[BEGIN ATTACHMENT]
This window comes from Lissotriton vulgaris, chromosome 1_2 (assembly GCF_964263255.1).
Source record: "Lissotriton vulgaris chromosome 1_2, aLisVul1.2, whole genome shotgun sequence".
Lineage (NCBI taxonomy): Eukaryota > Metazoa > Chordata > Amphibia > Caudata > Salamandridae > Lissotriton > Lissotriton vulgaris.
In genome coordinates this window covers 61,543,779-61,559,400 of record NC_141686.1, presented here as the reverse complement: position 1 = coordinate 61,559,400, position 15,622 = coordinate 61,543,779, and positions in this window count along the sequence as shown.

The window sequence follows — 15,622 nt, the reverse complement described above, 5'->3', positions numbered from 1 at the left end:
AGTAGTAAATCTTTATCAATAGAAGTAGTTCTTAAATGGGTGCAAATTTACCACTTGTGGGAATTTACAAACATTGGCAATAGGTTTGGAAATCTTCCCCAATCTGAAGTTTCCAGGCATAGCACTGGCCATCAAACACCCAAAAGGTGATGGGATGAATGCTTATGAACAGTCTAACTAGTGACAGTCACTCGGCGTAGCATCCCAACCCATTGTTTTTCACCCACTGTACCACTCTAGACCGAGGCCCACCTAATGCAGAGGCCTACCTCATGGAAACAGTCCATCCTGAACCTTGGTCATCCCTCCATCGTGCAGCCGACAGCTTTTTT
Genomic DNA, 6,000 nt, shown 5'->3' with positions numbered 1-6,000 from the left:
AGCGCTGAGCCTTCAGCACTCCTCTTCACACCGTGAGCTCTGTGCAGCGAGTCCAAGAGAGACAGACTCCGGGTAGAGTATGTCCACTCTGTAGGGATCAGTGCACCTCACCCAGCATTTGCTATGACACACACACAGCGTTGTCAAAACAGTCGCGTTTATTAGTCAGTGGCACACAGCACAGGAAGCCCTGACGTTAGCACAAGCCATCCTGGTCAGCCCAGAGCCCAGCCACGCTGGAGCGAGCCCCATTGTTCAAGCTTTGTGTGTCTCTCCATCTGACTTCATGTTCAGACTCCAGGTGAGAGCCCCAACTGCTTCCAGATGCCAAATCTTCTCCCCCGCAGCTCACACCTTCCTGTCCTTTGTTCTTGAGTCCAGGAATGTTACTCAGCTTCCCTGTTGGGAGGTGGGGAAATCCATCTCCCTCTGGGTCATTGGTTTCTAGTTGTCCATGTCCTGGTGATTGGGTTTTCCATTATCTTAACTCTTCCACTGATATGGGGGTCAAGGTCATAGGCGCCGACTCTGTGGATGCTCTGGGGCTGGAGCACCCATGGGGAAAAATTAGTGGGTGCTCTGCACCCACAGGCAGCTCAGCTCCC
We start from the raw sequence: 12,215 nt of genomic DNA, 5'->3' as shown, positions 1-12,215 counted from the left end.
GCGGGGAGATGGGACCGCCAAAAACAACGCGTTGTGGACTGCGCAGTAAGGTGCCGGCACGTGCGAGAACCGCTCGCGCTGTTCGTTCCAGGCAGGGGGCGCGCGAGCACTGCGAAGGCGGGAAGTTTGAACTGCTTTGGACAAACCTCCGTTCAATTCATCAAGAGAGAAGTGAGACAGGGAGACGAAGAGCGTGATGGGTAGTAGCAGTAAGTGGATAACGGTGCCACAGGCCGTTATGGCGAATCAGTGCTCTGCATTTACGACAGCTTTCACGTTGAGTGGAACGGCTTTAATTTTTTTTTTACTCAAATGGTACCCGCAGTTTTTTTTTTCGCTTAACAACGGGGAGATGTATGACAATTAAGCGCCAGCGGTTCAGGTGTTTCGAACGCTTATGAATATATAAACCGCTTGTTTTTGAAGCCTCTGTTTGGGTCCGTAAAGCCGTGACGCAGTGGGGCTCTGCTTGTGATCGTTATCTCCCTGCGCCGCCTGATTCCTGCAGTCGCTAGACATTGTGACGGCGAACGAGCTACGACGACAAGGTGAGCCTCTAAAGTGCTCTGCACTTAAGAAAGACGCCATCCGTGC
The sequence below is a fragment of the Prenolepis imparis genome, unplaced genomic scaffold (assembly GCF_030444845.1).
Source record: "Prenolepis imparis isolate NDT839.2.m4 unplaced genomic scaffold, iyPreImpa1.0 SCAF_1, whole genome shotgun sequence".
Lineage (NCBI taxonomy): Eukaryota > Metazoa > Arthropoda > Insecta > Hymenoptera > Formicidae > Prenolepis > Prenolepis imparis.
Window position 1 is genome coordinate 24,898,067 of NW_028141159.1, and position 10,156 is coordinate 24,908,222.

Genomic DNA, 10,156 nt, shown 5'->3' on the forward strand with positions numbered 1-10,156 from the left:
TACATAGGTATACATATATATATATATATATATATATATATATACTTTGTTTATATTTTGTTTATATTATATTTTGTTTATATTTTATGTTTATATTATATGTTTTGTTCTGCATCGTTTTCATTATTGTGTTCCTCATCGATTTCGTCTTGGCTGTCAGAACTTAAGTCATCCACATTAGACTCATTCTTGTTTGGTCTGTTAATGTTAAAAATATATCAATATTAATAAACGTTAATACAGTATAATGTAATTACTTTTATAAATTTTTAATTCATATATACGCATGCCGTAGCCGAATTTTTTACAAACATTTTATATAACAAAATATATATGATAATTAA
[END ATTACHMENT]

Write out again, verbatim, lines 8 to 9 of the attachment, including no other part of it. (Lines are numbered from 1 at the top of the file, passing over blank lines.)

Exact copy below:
AGCGCTGAGCCTTCAGCACTCCTCTTCACACCGTGAGCTCTGTGCAGCGAGTCCAAGAGAGACAGACTCCGGGTAGAGTATGTCCACTCTGTAGGGATCAGTGCACCTCACCCAGCATTTGCTATGACACACACACAGCGTTGTCAAAACAGTCGCGTTTATTAGTCAGTGGCACACAGCACAGGAAGCCCTGACGTTAGCACAAGCCATCCTGGTCAGCCCAGAGCCCAGCCACGCTGGAGCGAGCCCCATTGTTCAAGCTTTGTGTGTCTCTCCATCTGACTTCATGTTCAGACTCCAGGTGAGAGCCCCAACTGCTTCCAGATGCCAAATCTTCTCCCCCGCAGCTCACACCTTCCTGTCCTTTGTTCTTGAGTCCAGGAATGTTACTCAGCTTCCCTGTTGGGAGGTGGGGAAATCCATCTCCCTCTGGGTCATTGGTTTCTAGTTGTCCATGTCCTGGTGATTGGGTTTTCCATTATCTTAACTCTTCCACTGATATGGGGGTCAAGGTCATAGGCGCCGACTCTGTGGATGCTCTGGGGCTGGAGCACCCATGGGGAAAAATTAGTGGGTGCTCTGCACCCACAGGCAGCTCAGCTCCC
We start from the raw sequence: 12,215 nt of genomic DNA, 5'->3' as shown, positions 1-12,215 counted from the left end.